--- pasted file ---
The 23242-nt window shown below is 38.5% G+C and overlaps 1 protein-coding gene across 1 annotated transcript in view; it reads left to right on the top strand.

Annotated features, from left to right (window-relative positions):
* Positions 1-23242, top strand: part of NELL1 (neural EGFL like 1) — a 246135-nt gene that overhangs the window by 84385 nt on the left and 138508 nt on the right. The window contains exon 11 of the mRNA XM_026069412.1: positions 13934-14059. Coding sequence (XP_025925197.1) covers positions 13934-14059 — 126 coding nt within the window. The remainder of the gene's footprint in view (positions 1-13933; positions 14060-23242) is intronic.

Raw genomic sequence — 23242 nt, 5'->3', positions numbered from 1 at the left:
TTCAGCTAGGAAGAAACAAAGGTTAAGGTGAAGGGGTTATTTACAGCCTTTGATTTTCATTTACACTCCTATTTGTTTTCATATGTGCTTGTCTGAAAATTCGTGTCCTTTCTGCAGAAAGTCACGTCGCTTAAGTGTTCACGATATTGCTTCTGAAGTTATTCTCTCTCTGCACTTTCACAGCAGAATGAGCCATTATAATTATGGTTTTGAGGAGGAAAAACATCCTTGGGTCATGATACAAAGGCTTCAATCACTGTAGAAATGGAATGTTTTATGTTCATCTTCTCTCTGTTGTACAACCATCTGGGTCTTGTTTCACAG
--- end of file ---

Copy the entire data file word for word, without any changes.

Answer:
The 23242-nt window shown below is 38.5% G+C and overlaps 1 protein-coding gene across 1 annotated transcript in view; it reads left to right on the top strand.

Annotated features, from left to right (window-relative positions):
* Positions 1-23242, top strand: part of NELL1 (neural EGFL like 1) — a 246135-nt gene that overhangs the window by 84385 nt on the left and 138508 nt on the right. The window contains exon 11 of the mRNA XM_026069412.1: positions 13934-14059. Coding sequence (XP_025925197.1) covers positions 13934-14059 — 126 coding nt within the window. The remainder of the gene's footprint in view (positions 1-13933; positions 14060-23242) is intronic.

Raw genomic sequence — 23242 nt, 5'->3', positions numbered from 1 at the left:
TTCAGCTAGGAAGAAACAAAGGTTAAGGTGAAGGGGTTATTTACAGCCTTTGATTTTCATTTACACTCCTATTTGTTTTCATATGTGCTTGTCTGAAAATTCGTGTCCTTTCTGCAGAAAGTCACGTCGCTTAAGTGTTCACGATATTGCTTCTGAAGTTATTCTCTCTCTGCACTTTCACAGCAGAATGAGCCATTATAATTATGGTTTTGAGGAGGAAAAACATCCTTGGGTCATGATACAAAGGCTTCAATCACTGTAGAAATGGAATGTTTTATGTTCATCTTCTCTCTGTTGTACAACCATCTGGGTCTTGTTTCACAG